Monday, May 16, 2011

Weekend Box Office

It's the second semi-official week of the summer movie season, and the sluggish 2011 returns are starting to form, as Thor hammered its way to the top spot for the second weekend in a row, with a sizable, but relatively healthy drop in ticket sales.  The first surprise of the year may be unfolding in the runner-up slot, as the Kristen Wiig vehicle Bridesmaids, opened to strong numbers as well as surprisingly nimble critical response.  I haven't seen the film yet, but whatever good will can be centered to the singularly talented eclectic comedy of Wiig, I truly support.

  1. Thor- In its second weekend, it retreated 47% for a cumulative North American take of $119 million, which for summer blockbuster delusions of grandeur may not be what Paramount Pictures and Marvel Studios wanted, but it's rather healthy for a film like this, especially based on a relatively minor comic book character, and a film that's decent, but far from spectacular.  It's international sales have already surpassed $200 million, further proving the point the American box office returns are starting to mean less and less. 
  2. Bridesmaids- Advertised as a female version of The Hangover, the publicly noted as the first Judd Apatow-endorsed comedy written and starring women, Universal should be very pleased with the $26 million haul it made over its first weekend.  Positive reviews and it's female audience will likely keep word of mouth fairly strong for the next couple of weeks, hopefully The Hangover: Part 2 won't totally squash it out.  That the film only cost $32 million to produce proves what motion picture studios should already know by now-- modestly priced movies can reap huge dividends-- just saying, not every movie needs to be pricey to be seen.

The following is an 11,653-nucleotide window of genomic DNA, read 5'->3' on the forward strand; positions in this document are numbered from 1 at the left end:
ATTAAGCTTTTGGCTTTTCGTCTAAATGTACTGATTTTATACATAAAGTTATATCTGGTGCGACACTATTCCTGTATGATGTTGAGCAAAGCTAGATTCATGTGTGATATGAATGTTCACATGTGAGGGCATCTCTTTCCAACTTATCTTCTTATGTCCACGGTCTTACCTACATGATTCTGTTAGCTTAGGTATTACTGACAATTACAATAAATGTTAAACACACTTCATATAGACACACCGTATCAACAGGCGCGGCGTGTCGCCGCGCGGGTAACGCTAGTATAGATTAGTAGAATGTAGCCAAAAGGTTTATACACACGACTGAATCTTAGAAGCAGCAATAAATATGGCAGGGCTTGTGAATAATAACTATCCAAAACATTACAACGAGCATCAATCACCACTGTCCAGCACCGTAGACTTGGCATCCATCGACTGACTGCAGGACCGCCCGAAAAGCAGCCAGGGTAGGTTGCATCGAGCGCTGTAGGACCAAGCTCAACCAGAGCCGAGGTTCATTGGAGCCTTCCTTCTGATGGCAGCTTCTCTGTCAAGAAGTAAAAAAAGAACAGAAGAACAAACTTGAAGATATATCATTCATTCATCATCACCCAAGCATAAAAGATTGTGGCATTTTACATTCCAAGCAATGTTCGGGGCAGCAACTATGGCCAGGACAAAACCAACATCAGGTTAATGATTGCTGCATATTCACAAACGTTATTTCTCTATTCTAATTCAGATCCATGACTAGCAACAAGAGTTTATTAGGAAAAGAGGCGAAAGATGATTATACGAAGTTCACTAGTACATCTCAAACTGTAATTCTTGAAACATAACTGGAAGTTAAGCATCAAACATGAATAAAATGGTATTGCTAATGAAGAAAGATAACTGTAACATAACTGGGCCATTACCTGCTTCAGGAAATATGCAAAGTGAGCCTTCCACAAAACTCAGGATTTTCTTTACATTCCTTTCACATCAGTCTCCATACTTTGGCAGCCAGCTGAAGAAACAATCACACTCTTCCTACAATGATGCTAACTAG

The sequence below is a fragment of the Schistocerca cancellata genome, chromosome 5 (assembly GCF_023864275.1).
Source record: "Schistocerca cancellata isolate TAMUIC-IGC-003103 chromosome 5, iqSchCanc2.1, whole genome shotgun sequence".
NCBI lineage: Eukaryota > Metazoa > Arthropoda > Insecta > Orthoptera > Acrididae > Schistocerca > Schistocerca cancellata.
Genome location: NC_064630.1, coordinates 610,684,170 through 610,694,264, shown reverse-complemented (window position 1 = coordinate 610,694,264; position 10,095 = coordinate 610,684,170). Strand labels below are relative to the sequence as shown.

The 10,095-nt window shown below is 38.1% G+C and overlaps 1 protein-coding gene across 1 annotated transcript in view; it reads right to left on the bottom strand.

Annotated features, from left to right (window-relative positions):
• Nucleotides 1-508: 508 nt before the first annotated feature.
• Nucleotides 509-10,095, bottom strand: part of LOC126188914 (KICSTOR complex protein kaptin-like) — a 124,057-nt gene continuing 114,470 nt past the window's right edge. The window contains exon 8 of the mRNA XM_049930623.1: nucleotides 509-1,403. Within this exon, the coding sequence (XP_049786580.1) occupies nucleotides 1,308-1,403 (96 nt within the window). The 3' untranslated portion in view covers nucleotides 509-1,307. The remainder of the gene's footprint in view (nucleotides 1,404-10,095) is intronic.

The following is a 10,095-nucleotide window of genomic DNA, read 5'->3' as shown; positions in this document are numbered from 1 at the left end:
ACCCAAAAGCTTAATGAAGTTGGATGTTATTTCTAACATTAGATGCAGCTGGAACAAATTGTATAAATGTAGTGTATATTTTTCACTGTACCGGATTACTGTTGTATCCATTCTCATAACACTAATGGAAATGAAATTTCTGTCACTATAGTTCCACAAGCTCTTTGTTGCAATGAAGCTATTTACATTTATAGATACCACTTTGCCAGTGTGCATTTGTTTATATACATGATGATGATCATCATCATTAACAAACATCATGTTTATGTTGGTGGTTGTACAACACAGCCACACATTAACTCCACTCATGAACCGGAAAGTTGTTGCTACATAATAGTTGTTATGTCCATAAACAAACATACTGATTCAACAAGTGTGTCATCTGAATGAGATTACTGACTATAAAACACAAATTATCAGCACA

3. Fast Five- The fifth, but likely not final film in the epic drag racing series dropped a stable 37% in it's third weekend, bringing its total gross to $169 million.  Internationally the film has taken in $277 million, making it the highest grossing film in the series; get ready for "Fast Six: Cruise Control".
  4. Priest- The first summer casualty failed to register anything other than bad reviews and a lukewarm $14 million opening weekend, and that's including ridiculous 3-D inflation.  I feel sorry for Paul Bettany.
  5. Rio- Dropping a scant 2.7% in fifth week of release, the family favorite bird feature has now grossed $125 million.
  6. Jumping the Broom- Surely taking a huge hit due to Bridesmaids, the ethnic-spiced romantic comedy dropped 53% for a total gross of $25 million.
  7. Something Borrowed- Ditto-- dropped 50% and has earned $25 million...poor Kate Hudson.
  8. Water for Elephants- The soapy circus tale may have failed to truly capitalize on its Twilight leading man, but has been doing respectable business, easing 30% in its fourth weekend, proving yet again that female-driven films tend to play out well in the long end, even if they're openings are modest.  It's made $48 million in it's first month of release.
  9. Tyler Perry's Madea's Big Happy Family- Perry's latest has made $50 million, easing 47% in it's fourth week of release.
  10. Soul Surfer- This springs "Little Engine That Could" dropped 20% for a total gross of $39 million.
Further down, Will Ferrell's latest attempt at serious movies, Everything Must Go earned nearly $800,000 on 200 screens, perhaps suggesting an ominousness to it's films title.  Werner Herzog's Cave of Forgotten Dreams crossed the $1 million mark, a rare feat for such a specialized documentary, the Joseph Gordon Levitt-headlined Hesher, which premiered at the 2010 Sundance Film Festival was greeted with a sigh, earning $125,000 on 42 screens, while critical-favorite, and James-approved Meek's Cutoff continues to do respectable art house business; its earned $344,000 so far, which is good for a film that is accessible to nearly no one.

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